Look at the specific claim made to support the photojournalism. Data journalists log, Photojournalists flog...
Its name is Agbogbloshie, but when you look for it, you better ask for “Sodom and Gomorrah”, everyone knows it with that name. It is the black dump of the West. 100,000 tons a year including mobiles, fridges, televisions, computers. Here, they are burnt, opened, selected, recycled and re-sold, to then enter again the cycle of production and sale. 80,000 is the estimated population, mainly coming from the North and the most depressed areas of Ghana. 
80,000 residents managing 100k tons per year of foreign waste?  What does that look like? Do you see that in their photos?

I saw 25 people in Agbogbloshie, managing 500 lbs per day of wire.  It was mostly from automobile consoles.  It was not EVEN hysterically remotely close to the photojournalist claims, and the photojournalists own photos prove my points - and disprove theirs!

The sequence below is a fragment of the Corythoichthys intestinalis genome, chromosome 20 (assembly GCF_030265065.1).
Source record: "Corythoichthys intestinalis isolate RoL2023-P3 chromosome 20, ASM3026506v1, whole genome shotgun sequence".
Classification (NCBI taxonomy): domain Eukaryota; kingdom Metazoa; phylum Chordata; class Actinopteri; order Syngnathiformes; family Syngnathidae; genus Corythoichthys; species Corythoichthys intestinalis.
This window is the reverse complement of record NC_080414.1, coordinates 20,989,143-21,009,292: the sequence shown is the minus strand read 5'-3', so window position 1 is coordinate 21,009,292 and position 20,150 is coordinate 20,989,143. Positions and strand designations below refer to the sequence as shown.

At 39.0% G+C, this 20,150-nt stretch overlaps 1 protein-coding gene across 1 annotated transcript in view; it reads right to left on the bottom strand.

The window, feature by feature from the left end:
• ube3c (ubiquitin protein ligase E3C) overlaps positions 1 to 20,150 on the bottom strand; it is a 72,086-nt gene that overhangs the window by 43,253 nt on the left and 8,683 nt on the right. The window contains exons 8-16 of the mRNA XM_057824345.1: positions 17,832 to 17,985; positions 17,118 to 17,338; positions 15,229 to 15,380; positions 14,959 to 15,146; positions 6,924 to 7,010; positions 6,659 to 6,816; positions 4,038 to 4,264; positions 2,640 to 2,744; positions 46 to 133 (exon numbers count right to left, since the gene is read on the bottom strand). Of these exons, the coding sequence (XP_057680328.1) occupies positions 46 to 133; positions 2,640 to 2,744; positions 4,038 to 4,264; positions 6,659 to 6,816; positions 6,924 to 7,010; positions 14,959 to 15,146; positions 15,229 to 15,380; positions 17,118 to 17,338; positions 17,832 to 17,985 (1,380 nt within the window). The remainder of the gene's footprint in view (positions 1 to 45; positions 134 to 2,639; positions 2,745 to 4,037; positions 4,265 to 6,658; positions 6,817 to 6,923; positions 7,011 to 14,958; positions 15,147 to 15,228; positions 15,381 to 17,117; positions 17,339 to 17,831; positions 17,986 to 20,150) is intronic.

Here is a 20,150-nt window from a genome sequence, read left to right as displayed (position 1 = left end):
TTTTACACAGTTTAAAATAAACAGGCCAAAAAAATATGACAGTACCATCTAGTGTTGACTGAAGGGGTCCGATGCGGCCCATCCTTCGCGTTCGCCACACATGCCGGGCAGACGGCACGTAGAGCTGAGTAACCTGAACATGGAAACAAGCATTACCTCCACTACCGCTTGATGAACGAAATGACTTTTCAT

Zen of Arrogance: Confessions of a USA Recycling Madman

"Might as well be me"
If you've followed this blog for much of the decade, you know how much "guilt and privilege leverage" I write about, the liability culture. Both liberals and conservatives play "gotcha-ism".  Let me indulge in a backhanded swing, to return the ball to the court of European Recycling Overlords.  Basel is Better?  Or is it a new "infant formula" for Africans?  

Used and repaired goods are best for emerging markets, be they in the Ozarks or Cameroon or Ghana.

The irony of Europe's infatuation with Basel Action Network is that they think they are owning up to their post colonialism.  They feel heroic, doing a good one for the former colonies. But instead of "environmental justice", they accidentally delivered racial profiling of the talented tech sector.  Once again, USA is less racist despite our worst efforts.

Cross cultural case in point:  I used the n-word in a story I was recounting.  Hear me out....